The Future of Technology in Lagos as the New Year Begins into the Next Decade - Scott C Eneje

There are several possible futures for technology in Lagos State and how it can impact the global market as we begin the new year.

Over the last few years, the demand for creators and creatives have continued to increase and it isn’t slowing down anytime soon, with more creators rising and existing ones evolving into wider horizons, it is important to weigh in on how this seemingly old trend would impact the future of technology in Lagos State as a whole.


With modern and technological advancement becoming more and more available and more interactive, creatives can leverage digital kits, designs and approach to create not just content, but products and services that would impact the economical landscape through these channels that brings the world closer to what the people of our great city have to offer in areas of digital and creative innovations.


Garage Developers are rising every day, with the emergence of successful unicorns and the global market interest in the African continent increasing, we can see Lagos taking a more centre stage in producing the next batches of developers turn start up founders creating products in major areas like retail technology, virtual reality, augmented reality, real estate, and entertainment technology. Though many businesses and innovators have tried several of these sectors in the past, changing times and future technology has made it even more possible for more creators, developers and designers to have access to creating their own community and audiences on a global scale before even hitting investors desk. What this would do is allow a more thriving and competitive economy in areas of innovation and numerious product launches and prosperities in the next few years, globally, and especially, out of Lagos.


Collaboration is becoming more important with each passing day and many innovators are beginning to experience the difficulties of building in silos. What this has done, is that it’s creating a more open source and resource system in Lagos like never before, however, there would be certain trend changes that would impact this improvement further.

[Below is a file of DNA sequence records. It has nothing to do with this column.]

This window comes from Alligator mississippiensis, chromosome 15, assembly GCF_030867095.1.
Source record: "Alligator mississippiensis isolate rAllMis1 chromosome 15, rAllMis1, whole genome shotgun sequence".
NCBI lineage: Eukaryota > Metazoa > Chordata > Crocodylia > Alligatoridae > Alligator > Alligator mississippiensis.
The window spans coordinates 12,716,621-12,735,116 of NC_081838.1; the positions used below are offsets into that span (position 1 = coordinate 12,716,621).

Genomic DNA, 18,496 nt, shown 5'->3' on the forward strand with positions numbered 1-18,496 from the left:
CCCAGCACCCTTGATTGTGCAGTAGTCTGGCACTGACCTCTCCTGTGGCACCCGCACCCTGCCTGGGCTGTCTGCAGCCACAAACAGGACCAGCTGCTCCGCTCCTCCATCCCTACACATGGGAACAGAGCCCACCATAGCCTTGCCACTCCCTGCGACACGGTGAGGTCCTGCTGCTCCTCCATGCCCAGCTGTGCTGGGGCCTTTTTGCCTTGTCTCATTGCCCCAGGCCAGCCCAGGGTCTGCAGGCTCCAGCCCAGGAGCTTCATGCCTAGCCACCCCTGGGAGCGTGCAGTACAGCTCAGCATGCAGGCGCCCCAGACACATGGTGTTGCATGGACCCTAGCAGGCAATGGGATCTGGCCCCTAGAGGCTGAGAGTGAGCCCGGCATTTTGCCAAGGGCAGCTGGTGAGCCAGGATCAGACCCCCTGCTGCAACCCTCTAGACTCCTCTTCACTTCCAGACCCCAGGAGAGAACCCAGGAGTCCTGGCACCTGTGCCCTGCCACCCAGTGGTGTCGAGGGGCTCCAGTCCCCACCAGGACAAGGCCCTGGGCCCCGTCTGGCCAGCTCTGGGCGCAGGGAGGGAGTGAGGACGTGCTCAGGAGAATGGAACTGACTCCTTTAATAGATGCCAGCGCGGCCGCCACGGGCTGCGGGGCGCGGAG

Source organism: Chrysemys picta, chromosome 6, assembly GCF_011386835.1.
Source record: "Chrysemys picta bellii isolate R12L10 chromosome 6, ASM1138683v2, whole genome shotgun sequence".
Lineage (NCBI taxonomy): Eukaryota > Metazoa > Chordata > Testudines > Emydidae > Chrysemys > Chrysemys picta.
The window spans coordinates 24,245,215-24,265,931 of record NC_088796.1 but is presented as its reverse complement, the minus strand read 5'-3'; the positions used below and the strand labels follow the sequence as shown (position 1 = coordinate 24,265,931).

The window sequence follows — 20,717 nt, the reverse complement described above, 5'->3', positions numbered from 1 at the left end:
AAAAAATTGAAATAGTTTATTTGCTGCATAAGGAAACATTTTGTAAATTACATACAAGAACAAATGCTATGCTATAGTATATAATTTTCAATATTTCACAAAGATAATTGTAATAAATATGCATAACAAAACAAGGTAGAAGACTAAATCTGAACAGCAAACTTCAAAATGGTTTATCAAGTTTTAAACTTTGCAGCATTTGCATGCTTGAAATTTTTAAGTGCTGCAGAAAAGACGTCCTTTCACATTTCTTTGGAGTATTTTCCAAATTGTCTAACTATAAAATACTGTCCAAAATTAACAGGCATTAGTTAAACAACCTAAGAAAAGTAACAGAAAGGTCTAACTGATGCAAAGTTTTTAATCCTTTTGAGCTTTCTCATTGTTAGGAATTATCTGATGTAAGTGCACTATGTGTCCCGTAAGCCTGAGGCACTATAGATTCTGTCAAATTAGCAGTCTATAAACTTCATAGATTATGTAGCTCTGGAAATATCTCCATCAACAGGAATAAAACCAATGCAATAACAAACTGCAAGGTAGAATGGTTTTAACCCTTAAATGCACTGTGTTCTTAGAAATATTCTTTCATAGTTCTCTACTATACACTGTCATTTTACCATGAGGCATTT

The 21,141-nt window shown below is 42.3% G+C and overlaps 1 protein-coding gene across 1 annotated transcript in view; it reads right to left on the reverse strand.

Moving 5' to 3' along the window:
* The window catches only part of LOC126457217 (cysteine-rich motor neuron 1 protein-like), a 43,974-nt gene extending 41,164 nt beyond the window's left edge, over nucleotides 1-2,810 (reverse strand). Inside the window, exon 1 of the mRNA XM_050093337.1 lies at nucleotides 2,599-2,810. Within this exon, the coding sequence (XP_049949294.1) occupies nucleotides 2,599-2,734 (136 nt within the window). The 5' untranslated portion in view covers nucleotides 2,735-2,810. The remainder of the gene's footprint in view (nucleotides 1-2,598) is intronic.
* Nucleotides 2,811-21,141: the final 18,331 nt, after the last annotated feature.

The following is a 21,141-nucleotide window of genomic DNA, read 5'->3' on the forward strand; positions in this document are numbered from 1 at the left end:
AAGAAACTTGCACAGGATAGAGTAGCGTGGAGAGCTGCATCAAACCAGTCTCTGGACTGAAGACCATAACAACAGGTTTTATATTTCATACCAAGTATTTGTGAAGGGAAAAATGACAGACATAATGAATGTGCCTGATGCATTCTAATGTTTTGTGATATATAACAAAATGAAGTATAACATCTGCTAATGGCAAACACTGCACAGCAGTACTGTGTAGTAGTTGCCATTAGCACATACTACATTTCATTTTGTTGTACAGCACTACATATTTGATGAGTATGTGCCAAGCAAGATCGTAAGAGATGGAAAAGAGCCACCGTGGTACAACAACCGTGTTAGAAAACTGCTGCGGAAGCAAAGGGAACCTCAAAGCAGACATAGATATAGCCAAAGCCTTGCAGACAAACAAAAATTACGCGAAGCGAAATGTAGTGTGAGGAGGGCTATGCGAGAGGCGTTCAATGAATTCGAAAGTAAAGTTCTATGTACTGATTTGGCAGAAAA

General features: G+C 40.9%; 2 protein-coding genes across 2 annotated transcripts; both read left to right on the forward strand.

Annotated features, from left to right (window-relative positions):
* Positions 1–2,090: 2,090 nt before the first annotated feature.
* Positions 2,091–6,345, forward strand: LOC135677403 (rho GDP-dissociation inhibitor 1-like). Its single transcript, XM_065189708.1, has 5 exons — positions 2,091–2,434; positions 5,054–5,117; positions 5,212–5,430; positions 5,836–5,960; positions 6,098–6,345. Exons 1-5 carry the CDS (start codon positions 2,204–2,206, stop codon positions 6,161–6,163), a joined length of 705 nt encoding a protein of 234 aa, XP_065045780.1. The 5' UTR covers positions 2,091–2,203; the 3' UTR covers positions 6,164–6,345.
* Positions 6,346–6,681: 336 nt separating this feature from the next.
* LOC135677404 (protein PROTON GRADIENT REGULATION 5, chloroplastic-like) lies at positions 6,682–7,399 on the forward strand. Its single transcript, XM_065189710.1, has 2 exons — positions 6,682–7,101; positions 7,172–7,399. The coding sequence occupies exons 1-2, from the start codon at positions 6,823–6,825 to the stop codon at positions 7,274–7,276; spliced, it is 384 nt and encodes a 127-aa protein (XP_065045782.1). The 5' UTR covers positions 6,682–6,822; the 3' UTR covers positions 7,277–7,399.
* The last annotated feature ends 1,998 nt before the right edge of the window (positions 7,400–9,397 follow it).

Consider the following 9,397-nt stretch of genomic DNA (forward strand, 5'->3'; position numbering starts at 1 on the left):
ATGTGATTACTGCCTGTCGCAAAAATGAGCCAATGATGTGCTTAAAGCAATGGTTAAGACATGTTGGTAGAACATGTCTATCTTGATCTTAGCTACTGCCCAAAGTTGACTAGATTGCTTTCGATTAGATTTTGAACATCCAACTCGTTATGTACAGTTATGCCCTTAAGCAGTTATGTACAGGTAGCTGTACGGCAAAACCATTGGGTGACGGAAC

• Cross-Sector Networking Events: More event pop ups and demands for professional, tech driven events in collaboration with traditional creatives would be on the rise, seeing traditional creative leveraging technology to not just retain relevance, but improve market share and competency. These networking events would see photography exploring AI and VR. We will see more movies in virtual spaces and tourism in augmented realities. With the success of businesses and places like CC HUB and the founder leading the charge in technology innovation in the country, we will see a rise in co-working spaces that allows and supports these events and networking channels in smaller communities across Lagos state.


  • Collaborative Projects and Initiatives: Encouraging joint projects that leverage the strengths of both tech and traditional creatives, establishing initiatives that fund and support collaborative ventures, promoting the creation of innovative products, services, and content.


  • Digital Skills Development for Traditional Creatives: Providing training programs specifically tailored to traditional creatives and in grass root cities that we don’t often discuss. technical innovations and meetups would enhance the digital literacy and technical skills of traditional creators and the grassroot indigenes which would in turn, impact the growth rate of digital fluency, improving the state’s scale for technological global influence. A rise in mentorship programs where tech experts can guide traditional creatives in adopting and integrating digital tools into their workflows would be a common factor that will lead to this digital Lagos.